Ten years ago, Lady Leshurr would’ve been considered a rapper, pure and simple.
But today, the 29-year-old’s hugely successful online videos make her difficult to categorise.
“I never thought I’d be classed as a YouTuber, but I guess I am technically,” she tells BBC News. “YouTube has done everything for my career.”
Leshurr (whose stage name is a play on her real name, Malesha O’Garro, and nothing to do with being a lady of leisure) is gearing up for her debut album this year after releasing a string of viral videos.
Just a few years ago, the Birmingham-born star was an underground rapper – you’d have been more likely to catch her playing small gigs or releasing mixtapes than uploading YouTube clips.
But then, she launched Queen’s Speech – a series of videos, inspired by battle rap, each filmed in one continuous take.
“I never expected Queen’s Speech to do what it did,” Leshurr says.
“I took a year out before I started those. I used to just fling out songs here and there, but I took a break, and started to get to know myself.
“Because, even though I had been doing music for ages, I didn’t feel like I had a proper trademark sound.
“So I was watching a lot of people that came out in 2015, and I just realised what’s missing from the music industry is fun. A sense of humour, like old-school Eminem.”
Each of the Queen’s Speech videos took a different theme, and sees her rapping in locations as diverse as the Woolwich tunnel, a residential street in Los Angeles, an underground car park – or while riding a camel on a dual carriageway.
(As you do.)
But the lyrics of the songs attracted just as much attention as the videos she filmed for them. Their playful, comedic element rapidly became a crucial part of her identity.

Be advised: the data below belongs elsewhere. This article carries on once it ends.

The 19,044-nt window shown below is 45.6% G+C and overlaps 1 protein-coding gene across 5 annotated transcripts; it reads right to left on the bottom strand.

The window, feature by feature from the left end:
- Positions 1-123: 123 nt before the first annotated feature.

“People associate grime with violence and aggression, and I wanted to be the person to change that,” she says.
“The lyrics that I use – I don’t swear, I don’t talk about drugs and violence.”
Instead, garlic bread, Tetley’s tea, Postman Pat, cheesy Wotsits, Brexit, Snapchat, beans on toast and The Jeremy Kyle Show are among the things she has referenced in her songs.
Her lyrics blend such pop culture references with politically-conscientious rhymes while also reading like an etiquette bible for the social media age.
“I can’t stand girls who take their heels off when they’re in a rave / I’ll step on your big toe, just to remind you how to behave,” she spits on Queen’s Speech 3.
“What you Snapchatting in the club for? Just dance man,” she advises on Queen’s Speech 4.
“And there is just one thing, that I never understood / Girls are learning to twerk, but don’t know how to cook,” she raps on Queen’s Speech 6
However, lyrics such as these – and others where she refers to girls who go to sleep with their make-up on or whose “lips look like crispy bacon” – have earned her criticism from some quarters, who have accused her of being anti-feminist.
But Leshurr says her words are intended to be read as light-hearted and funny rather than aggressive.
“Some people just think I’m trying to slander women and put girls down. And it’s not that – it’s just the fact of me loving battle rap,” she says – referring to the live hip-hop clashes where two MCs take turns to diss their opponent.
“It’s never that I’m trying to put someone down. It’s always like ‘Oh my friend always walks around in the club with no shoes on, that’s funny’, it’s not a thing where I’m trying to go directly at someone.
“I say certain things in Queen’s Speech because I know it’s going to be relatable to the common man.”